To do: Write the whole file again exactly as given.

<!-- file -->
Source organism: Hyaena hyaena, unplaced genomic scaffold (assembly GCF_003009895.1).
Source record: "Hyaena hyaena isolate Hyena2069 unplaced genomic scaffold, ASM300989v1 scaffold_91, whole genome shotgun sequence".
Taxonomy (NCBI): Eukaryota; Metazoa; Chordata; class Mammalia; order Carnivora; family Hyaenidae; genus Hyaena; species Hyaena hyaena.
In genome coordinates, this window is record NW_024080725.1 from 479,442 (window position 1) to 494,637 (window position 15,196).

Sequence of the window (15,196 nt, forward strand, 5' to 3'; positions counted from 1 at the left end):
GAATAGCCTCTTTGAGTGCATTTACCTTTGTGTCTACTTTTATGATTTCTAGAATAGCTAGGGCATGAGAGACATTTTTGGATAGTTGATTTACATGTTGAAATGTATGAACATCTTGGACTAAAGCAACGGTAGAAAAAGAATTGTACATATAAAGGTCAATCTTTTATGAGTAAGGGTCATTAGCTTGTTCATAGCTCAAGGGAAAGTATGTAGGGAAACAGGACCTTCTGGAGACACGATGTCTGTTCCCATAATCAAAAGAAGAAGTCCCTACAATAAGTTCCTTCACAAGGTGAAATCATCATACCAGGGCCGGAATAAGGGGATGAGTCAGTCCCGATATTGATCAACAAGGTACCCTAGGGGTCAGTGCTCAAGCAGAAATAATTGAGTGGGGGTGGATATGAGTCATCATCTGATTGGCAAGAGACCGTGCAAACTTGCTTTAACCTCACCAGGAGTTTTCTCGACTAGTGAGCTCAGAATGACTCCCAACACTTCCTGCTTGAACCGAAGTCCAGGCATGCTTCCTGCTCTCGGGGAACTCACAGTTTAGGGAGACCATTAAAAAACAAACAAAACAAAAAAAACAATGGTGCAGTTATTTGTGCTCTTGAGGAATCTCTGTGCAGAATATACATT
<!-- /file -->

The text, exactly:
Source organism: Hyaena hyaena, unplaced genomic scaffold (assembly GCF_003009895.1).
Source record: "Hyaena hyaena isolate Hyena2069 unplaced genomic scaffold, ASM300989v1 scaffold_91, whole genome shotgun sequence".
Taxonomy (NCBI): Eukaryota; Metazoa; Chordata; class Mammalia; order Carnivora; family Hyaenidae; genus Hyaena; species Hyaena hyaena.
In genome coordinates, this window is record NW_024080725.1 from 479,442 (window position 1) to 494,637 (window position 15,196).

Sequence of the window (15,196 nt, forward strand, 5' to 3'; positions counted from 1 at the left end):
GAATAGCCTCTTTGAGTGCATTTACCTTTGTGTCTACTTTTATGATTTCTAGAATAGCTAGGGCATGAGAGACATTTTTGGATAGTTGATTTACATGTTGAAATGTATGAACATCTTGGACTAAAGCAACGGTAGAAAAAGAATTGTACATATAAAGGTCAATCTTTTATGAGTAAGGGTCATTAGCTTGTTCATAGCTCAAGGGAAAGTATGTAGGGAAACAGGACCTTCTGGAGACACGATGTCTGTTCCCATAATCAAAAGAAGAAGTCCCTACAATAAGTTCCTTCACAAGGTGAAATCATCATACCAGGGCCGGAATAAGGGGATGAGTCAGTCCCGATATTGATCAACAAGGTACCCTAGGGGTCAGTGCTCAAGCAGAAATAATTGAGTGGGGGTGGATATGAGTCATCATCTGATTGGCAAGAGACCGTGCAAACTTGCTTTAACCTCACCAGGAGTTTTCTCGACTAGTGAGCTCAGAATGACTCCCAACACTTCCTGCTTGAACCGAAGTCCAGGCATGCTTCCTGCTCTCGGGGAACTCACAGTTTAGGGAGACCATTAAAAAACAAACAAAACAAAAAAAACAATGGTGCAGTTATTTGTGCTCTTGAGGAATCTCTGTGCAGAATATACATT